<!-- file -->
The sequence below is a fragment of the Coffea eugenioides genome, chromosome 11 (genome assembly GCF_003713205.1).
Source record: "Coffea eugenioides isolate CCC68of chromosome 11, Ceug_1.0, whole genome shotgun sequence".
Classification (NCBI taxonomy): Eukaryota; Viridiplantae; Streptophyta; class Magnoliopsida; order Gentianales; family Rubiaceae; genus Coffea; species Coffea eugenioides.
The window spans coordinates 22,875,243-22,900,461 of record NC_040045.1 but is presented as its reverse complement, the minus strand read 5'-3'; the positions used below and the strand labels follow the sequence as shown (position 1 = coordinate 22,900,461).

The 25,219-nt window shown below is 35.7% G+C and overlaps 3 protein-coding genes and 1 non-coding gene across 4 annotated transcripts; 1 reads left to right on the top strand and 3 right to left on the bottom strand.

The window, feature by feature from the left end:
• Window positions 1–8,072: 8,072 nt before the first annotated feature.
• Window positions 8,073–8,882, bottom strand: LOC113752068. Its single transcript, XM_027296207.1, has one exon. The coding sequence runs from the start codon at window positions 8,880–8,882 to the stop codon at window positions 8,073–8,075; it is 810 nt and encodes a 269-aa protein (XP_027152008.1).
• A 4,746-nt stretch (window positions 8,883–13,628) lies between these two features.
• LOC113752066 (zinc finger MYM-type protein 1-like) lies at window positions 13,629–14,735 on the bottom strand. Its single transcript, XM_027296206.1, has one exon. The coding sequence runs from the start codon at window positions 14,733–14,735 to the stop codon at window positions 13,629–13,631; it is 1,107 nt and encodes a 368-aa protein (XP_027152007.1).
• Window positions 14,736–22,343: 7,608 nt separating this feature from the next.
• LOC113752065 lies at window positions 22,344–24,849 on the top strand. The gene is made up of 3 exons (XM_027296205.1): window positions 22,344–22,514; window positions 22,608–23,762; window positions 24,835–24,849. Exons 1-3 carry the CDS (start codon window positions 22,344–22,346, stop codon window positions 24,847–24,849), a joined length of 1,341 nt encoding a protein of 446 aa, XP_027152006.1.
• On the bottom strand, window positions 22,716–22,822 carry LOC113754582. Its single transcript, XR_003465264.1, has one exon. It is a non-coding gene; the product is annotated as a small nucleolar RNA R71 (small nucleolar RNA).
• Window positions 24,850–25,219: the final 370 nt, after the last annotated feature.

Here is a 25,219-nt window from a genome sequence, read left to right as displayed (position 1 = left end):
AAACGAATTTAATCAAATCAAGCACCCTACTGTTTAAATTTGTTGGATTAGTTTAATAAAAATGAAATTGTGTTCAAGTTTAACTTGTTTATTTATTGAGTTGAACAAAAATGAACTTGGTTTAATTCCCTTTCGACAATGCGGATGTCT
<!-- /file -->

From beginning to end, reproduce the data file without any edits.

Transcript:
The sequence below is a fragment of the Coffea eugenioides genome, chromosome 11 (genome assembly GCF_003713205.1).
Source record: "Coffea eugenioides isolate CCC68of chromosome 11, Ceug_1.0, whole genome shotgun sequence".
Classification (NCBI taxonomy): Eukaryota; Viridiplantae; Streptophyta; class Magnoliopsida; order Gentianales; family Rubiaceae; genus Coffea; species Coffea eugenioides.
The window spans coordinates 22,875,243-22,900,461 of record NC_040045.1 but is presented as its reverse complement, the minus strand read 5'-3'; the positions used below and the strand labels follow the sequence as shown (position 1 = coordinate 22,900,461).

The 25,219-nt window shown below is 35.7% G+C and overlaps 3 protein-coding genes and 1 non-coding gene across 4 annotated transcripts; 1 reads left to right on the top strand and 3 right to left on the bottom strand.

The window, feature by feature from the left end:
• Window positions 1–8,072: 8,072 nt before the first annotated feature.
• Window positions 8,073–8,882, bottom strand: LOC113752068. Its single transcript, XM_027296207.1, has one exon. The coding sequence runs from the start codon at window positions 8,880–8,882 to the stop codon at window positions 8,073–8,075; it is 810 nt and encodes a 269-aa protein (XP_027152008.1).
• A 4,746-nt stretch (window positions 8,883–13,628) lies between these two features.
• LOC113752066 (zinc finger MYM-type protein 1-like) lies at window positions 13,629–14,735 on the bottom strand. Its single transcript, XM_027296206.1, has one exon. The coding sequence runs from the start codon at window positions 14,733–14,735 to the stop codon at window positions 13,629–13,631; it is 1,107 nt and encodes a 368-aa protein (XP_027152007.1).
• Window positions 14,736–22,343: 7,608 nt separating this feature from the next.
• LOC113752065 lies at window positions 22,344–24,849 on the top strand. The gene is made up of 3 exons (XM_027296205.1): window positions 22,344–22,514; window positions 22,608–23,762; window positions 24,835–24,849. Exons 1-3 carry the CDS (start codon window positions 22,344–22,346, stop codon window positions 24,847–24,849), a joined length of 1,341 nt encoding a protein of 446 aa, XP_027152006.1.
• On the bottom strand, window positions 22,716–22,822 carry LOC113754582. Its single transcript, XR_003465264.1, has one exon. It is a non-coding gene; the product is annotated as a small nucleolar RNA R71 (small nucleolar RNA).
• Window positions 24,850–25,219: the final 370 nt, after the last annotated feature.

Here is a 25,219-nt window from a genome sequence, read left to right as displayed (position 1 = left end):
AAACGAATTTAATCAAATCAAGCACCCTACTGTTTAAATTTGTTGGATTAGTTTAATAAAAATGAAATTGTGTTCAAGTTTAACTTGTTTATTTATTGAGTTGAACAAAAATGAACTTGGTTTAATTCCCTTTCGACAATGCGGATGTCT